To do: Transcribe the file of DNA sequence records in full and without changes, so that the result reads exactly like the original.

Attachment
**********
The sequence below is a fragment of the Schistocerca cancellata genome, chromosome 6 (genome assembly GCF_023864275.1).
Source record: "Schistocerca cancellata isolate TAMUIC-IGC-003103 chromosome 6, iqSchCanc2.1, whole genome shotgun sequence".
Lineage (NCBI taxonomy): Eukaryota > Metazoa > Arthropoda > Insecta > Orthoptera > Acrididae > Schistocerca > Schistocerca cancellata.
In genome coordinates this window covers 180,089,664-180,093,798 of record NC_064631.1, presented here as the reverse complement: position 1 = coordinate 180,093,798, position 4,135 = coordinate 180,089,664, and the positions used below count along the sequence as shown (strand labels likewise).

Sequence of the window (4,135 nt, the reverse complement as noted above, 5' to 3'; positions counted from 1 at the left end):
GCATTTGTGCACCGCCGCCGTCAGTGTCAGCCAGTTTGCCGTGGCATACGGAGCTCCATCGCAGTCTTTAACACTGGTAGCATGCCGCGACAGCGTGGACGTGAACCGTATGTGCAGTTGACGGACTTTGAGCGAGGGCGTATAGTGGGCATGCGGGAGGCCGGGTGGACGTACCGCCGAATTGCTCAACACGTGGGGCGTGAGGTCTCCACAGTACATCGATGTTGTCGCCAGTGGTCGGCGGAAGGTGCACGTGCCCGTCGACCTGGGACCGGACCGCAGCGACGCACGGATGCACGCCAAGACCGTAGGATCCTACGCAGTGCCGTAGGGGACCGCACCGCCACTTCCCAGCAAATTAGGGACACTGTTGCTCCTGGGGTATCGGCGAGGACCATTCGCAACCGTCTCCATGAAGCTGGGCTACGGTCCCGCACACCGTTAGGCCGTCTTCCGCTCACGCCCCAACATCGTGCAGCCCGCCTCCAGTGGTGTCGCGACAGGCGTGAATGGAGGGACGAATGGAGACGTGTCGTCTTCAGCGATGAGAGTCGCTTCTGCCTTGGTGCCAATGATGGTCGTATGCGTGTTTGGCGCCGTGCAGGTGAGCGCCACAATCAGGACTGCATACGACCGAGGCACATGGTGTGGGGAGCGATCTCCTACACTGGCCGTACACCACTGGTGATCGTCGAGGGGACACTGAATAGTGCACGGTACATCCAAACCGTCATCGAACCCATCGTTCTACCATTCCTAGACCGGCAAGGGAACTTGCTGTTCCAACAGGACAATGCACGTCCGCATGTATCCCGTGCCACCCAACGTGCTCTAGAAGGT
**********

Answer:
The sequence below is a fragment of the Schistocerca cancellata genome, chromosome 6 (genome assembly GCF_023864275.1).
Source record: "Schistocerca cancellata isolate TAMUIC-IGC-003103 chromosome 6, iqSchCanc2.1, whole genome shotgun sequence".
Lineage (NCBI taxonomy): Eukaryota > Metazoa > Arthropoda > Insecta > Orthoptera > Acrididae > Schistocerca > Schistocerca cancellata.
In genome coordinates this window covers 180,089,664-180,093,798 of record NC_064631.1, presented here as the reverse complement: position 1 = coordinate 180,093,798, position 4,135 = coordinate 180,089,664, and the positions used below count along the sequence as shown (strand labels likewise).

Sequence of the window (4,135 nt, the reverse complement as noted above, 5' to 3'; positions counted from 1 at the left end):
GCATTTGTGCACCGCCGCCGTCAGTGTCAGCCAGTTTGCCGTGGCATACGGAGCTCCATCGCAGTCTTTAACACTGGTAGCATGCCGCGACAGCGTGGACGTGAACCGTATGTGCAGTTGACGGACTTTGAGCGAGGGCGTATAGTGGGCATGCGGGAGGCCGGGTGGACGTACCGCCGAATTGCTCAACACGTGGGGCGTGAGGTCTCCACAGTACATCGATGTTGTCGCCAGTGGTCGGCGGAAGGTGCACGTGCCCGTCGACCTGGGACCGGACCGCAGCGACGCACGGATGCACGCCAAGACCGTAGGATCCTACGCAGTGCCGTAGGGGACCGCACCGCCACTTCCCAGCAAATTAGGGACACTGTTGCTCCTGGGGTATCGGCGAGGACCATTCGCAACCGTCTCCATGAAGCTGGGCTACGGTCCCGCACACCGTTAGGCCGTCTTCCGCTCACGCCCCAACATCGTGCAGCCCGCCTCCAGTGGTGTCGCGACAGGCGTGAATGGAGGGACGAATGGAGACGTGTCGTCTTCAGCGATGAGAGTCGCTTCTGCCTTGGTGCCAATGATGGTCGTATGCGTGTTTGGCGCCGTGCAGGTGAGCGCCACAATCAGGACTGCATACGACCGAGGCACATGGTGTGGGGAGCGATCTCCTACACTGGCCGTACACCACTGGTGATCGTCGAGGGGACACTGAATAGTGCACGGTACATCCAAACCGTCATCGAACCCATCGTTCTACCATTCCTAGACCGGCAAGGGAACTTGCTGTTCCAACAGGACAATGCACGTCCGCATGTATCCCGTGCCACCCAACGTGCTCTAGAAGGT